Archives for: April 8th, 2014

“I’m too rich” may soon be on its way out as a criminal defense, at least in California. That’s because California Assemblyman Mike Gatto has introduced a bill that would prevent attorneys from using the controversial idea of “affluenza” as a defense or mitigating factor in criminal cases.


Affluenza, for those who haven’t heard the buzzword, is essentially the idea that extremely wealthy young people can’t be held responsible

In some cases, a Judge may order a presentence investigation report prior to imposing a sentence.  In others, either the prosecuting attorney or the defense attorney may order such a report.  In some cases the production of such a report is required by law, and in others, such production is discretionary.


The Law On Presentence Investigation Reports

Subsequent to a defendant being convicted of a felony or misdemeanor, the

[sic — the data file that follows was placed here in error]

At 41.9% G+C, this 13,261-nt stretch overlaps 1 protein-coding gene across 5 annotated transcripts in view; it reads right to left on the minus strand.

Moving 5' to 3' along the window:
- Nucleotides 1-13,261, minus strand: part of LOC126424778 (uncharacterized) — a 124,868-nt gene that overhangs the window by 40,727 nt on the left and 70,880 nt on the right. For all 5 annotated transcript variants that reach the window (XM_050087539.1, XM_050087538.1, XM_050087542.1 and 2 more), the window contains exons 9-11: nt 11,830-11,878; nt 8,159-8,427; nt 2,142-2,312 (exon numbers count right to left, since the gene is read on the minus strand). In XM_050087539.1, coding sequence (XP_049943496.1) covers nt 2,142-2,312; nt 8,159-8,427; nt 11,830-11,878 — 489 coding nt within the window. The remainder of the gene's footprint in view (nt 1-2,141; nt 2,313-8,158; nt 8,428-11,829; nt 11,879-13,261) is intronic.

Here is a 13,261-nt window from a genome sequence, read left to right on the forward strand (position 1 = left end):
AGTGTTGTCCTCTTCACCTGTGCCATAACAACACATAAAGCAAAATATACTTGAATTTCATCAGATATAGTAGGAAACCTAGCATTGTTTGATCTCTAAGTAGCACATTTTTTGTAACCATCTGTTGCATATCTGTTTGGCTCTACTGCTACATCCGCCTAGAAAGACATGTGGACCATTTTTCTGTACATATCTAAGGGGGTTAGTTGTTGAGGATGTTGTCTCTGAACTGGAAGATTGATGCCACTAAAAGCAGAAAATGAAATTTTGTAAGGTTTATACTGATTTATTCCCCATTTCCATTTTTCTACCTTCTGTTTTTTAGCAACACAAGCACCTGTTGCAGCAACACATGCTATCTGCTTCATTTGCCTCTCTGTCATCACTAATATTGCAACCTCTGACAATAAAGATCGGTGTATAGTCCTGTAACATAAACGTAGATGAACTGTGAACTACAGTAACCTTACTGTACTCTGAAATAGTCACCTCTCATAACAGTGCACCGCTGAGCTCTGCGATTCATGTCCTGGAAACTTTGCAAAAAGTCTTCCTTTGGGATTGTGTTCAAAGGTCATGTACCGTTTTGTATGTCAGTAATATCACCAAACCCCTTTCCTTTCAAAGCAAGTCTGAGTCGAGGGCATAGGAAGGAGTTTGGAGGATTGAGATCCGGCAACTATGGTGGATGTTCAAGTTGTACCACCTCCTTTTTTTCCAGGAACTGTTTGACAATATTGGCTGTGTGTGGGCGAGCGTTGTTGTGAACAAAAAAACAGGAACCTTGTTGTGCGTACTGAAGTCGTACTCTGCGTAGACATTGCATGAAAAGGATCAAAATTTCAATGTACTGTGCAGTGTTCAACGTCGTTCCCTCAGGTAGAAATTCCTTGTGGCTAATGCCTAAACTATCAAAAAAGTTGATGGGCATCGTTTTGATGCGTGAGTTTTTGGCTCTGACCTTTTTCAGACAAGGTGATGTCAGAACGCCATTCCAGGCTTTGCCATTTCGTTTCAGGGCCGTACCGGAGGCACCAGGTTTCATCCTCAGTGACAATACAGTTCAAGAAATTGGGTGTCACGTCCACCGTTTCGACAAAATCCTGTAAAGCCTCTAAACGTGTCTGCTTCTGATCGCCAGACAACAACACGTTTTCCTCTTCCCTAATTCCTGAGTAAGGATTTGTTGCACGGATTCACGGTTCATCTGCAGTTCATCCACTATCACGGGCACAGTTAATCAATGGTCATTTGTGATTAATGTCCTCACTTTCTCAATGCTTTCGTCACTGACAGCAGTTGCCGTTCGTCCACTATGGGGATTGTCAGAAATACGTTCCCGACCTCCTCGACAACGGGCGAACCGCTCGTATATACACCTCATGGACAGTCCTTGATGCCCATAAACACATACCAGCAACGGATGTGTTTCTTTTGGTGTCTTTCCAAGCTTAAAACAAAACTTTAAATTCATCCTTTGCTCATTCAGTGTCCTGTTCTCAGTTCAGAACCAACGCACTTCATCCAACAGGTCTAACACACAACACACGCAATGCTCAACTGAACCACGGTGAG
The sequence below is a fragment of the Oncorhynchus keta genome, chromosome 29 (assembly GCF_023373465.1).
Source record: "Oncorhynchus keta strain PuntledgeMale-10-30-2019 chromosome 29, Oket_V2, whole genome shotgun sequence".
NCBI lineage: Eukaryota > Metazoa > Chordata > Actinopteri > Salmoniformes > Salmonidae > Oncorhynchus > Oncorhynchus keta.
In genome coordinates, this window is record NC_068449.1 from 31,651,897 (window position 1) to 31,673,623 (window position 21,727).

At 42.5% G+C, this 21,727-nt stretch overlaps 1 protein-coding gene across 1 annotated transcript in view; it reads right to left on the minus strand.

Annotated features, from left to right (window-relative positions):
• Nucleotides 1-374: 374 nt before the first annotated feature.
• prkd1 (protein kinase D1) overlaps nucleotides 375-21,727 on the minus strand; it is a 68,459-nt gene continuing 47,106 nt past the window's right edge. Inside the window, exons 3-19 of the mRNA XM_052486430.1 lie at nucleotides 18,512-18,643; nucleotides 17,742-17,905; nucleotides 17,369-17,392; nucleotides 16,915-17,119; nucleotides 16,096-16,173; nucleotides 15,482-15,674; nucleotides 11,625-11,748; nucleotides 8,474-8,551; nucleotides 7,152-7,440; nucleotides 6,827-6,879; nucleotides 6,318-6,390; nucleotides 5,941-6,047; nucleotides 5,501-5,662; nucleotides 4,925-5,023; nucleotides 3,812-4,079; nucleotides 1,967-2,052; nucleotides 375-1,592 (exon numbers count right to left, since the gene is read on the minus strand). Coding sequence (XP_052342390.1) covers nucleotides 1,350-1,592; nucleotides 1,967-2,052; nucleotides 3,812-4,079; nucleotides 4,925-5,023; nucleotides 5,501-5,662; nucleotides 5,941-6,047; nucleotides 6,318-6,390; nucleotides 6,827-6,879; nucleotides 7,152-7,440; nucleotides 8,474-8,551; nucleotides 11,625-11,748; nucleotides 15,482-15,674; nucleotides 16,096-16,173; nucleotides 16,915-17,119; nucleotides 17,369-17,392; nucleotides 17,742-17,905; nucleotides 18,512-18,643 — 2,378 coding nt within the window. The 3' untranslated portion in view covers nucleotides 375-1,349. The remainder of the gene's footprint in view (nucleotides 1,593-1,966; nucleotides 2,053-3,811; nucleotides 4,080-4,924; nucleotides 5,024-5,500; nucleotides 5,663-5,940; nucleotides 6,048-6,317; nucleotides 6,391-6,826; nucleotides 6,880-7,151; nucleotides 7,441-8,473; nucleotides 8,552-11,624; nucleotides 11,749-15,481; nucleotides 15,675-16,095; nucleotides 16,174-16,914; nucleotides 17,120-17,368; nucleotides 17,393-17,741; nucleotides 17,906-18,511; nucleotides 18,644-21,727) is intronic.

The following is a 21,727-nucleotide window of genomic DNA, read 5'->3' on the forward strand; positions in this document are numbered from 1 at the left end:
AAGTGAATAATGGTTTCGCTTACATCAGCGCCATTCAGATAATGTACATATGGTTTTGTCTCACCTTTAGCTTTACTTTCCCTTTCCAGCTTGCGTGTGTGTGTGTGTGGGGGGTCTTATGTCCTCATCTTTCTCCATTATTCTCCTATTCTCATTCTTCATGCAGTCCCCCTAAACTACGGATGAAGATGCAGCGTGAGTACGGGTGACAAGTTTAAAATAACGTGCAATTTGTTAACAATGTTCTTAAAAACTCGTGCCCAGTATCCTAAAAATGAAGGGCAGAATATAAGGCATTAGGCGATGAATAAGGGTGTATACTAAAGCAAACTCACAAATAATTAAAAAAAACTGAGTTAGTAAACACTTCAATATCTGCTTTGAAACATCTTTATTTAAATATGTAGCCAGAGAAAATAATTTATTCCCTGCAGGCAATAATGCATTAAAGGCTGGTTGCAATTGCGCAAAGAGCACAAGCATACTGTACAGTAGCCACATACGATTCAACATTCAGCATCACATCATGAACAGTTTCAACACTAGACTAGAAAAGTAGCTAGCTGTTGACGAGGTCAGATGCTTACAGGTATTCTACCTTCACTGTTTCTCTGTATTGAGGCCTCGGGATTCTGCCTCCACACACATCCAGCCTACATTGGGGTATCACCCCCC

Police have a tough job, and one of the things that’s hardest is spotting criminals before a more serious incident occurs. What does that mean? Well, ideally you would like local law enforcement to catch a person illegally carrying a gun before they shoot someone, or to stop a drug dealer hoping to sell meth to kids before he gets to the schoolyard. Almost everyone will probably agree with that.

The owners of a Denver-area liquor store that billed itself as one of the largest such establishments in the world were recently charged with breaching the Colorado Organized Crime Act, which included tax evasion, theft, and so-called “computer crime.” This cyber arena of criminal law is wide-ranging, spanning a spectrum from class 2 misdemeanor all the way to class 3 felony. In the case of the liquor store owners, their